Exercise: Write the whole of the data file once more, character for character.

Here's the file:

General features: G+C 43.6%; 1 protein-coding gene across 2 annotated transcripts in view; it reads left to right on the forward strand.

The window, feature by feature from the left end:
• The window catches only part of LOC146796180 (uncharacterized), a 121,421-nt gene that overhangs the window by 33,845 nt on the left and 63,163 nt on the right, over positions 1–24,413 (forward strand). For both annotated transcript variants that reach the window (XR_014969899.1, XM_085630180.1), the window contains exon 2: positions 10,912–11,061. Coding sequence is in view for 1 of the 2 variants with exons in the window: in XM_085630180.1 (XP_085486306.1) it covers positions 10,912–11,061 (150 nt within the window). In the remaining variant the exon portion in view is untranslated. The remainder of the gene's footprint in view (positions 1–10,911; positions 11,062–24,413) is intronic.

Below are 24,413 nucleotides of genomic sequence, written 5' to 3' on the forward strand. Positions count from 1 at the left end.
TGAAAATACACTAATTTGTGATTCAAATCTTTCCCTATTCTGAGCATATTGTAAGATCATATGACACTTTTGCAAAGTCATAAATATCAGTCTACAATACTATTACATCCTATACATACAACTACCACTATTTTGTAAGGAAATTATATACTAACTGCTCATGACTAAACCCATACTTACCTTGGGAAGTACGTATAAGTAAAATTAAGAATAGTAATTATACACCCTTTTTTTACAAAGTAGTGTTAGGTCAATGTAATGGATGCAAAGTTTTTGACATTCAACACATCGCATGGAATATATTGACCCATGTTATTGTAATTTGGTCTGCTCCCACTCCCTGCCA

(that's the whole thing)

General features: G+C 43.6%; 1 protein-coding gene across 2 annotated transcripts in view; it reads left to right on the forward strand.

The window, feature by feature from the left end:
• The window catches only part of LOC146796180 (uncharacterized), a 121,421-nt gene that overhangs the window by 33,845 nt on the left and 63,163 nt on the right, over positions 1–24,413 (forward strand). For both annotated transcript variants that reach the window (XR_014969899.1, XM_085630180.1), the window contains exon 2: positions 10,912–11,061. Coding sequence is in view for 1 of the 2 variants with exons in the window: in XM_085630180.1 (XP_085486306.1) it covers positions 10,912–11,061 (150 nt within the window). In the remaining variant the exon portion in view is untranslated. The remainder of the gene's footprint in view (positions 1–10,911; positions 11,062–24,413) is intronic.

Below are 24,413 nucleotides of genomic sequence, written 5' to 3' on the forward strand. Positions count from 1 at the left end.
TGAAAATACACTAATTTGTGATTCAAATCTTTCCCTATTCTGAGCATATTGTAAGATCATATGACACTTTTGCAAAGTCATAAATATCAGTCTACAATACTATTACATCCTATACATACAACTACCACTATTTTGTAAGGAAATTATATACTAACTGCTCATGACTAAACCCATACTTACCTTGGGAAGTACGTATAAGTAAAATTAAGAATAGTAATTATACACCCTTTTTTTACAAAGTAGTGTTAGGTCAATGTAATGGATGCAAAGTTTTTGACATTCAACACATCGCATGGAATATATTGACCCATGTTATTGTAATTTGGTCTGCTCCCACTCCCTGCCA